Radon is a radioactive gas that has been found in homes across the United States. It is caused by the natural breakdown of uranium in soil, rock and water, which finally instills itself in the air many breathe. Radon typically moves up through the ground and into the home through cracks and holes in the foundation.
According to research from the U.S. Environmental Protection Agency, nearly one out of every 15 homes is estimated to have elevated levels of radon. The U.S. Surgeon General Health Advisory has found that indoor radon is the second leading cause of lung cancer in the U.S.
The EPA recommends that all houses, regardless of radon zone be tested for radon levels during the point of sale. The most common way this is performed is when a buyer requests it as part of the overall home inspection.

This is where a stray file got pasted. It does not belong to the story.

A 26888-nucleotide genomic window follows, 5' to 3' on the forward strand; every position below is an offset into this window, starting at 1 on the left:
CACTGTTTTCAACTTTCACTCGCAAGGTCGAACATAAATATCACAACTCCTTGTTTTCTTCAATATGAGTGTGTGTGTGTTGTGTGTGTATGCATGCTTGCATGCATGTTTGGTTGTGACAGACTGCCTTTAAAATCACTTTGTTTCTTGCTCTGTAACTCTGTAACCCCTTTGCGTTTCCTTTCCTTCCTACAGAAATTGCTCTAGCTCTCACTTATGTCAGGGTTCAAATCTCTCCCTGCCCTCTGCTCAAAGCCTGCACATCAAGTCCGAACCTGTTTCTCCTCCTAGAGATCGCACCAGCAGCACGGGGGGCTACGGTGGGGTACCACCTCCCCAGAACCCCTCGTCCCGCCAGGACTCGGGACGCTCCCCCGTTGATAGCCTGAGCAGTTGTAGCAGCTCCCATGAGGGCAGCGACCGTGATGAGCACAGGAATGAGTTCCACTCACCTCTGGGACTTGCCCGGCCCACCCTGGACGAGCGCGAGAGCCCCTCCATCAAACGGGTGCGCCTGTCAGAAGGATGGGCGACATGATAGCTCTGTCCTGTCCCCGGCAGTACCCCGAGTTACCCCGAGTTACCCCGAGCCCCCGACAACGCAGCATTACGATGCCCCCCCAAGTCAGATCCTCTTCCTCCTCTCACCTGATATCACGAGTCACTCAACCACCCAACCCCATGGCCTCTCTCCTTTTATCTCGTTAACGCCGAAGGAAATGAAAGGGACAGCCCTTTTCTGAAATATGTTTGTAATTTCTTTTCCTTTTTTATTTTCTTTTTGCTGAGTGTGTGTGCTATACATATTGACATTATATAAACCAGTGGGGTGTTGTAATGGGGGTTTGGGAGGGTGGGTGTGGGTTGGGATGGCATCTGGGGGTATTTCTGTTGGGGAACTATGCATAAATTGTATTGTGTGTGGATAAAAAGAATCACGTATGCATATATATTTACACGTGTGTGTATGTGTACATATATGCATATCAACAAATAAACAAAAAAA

If high levels of radon are found, it is recommended that the buyer request that the seller install a radon mitigation system to bring the amount down to a safer level.
If a seller decides to test the home prior to sale, almost all states require that the test results be disclosed to potential buyers. If the test comes back negative, the buyer may request another test for confirmation.
Vacant homes can be tested for radon, as they are known to have lower or higher levels due to their sealed closure. If the home is opened up for ventilation purposes prior to the test, it should be closed again, and the test should be conducted no sooner than 12 hours afterward.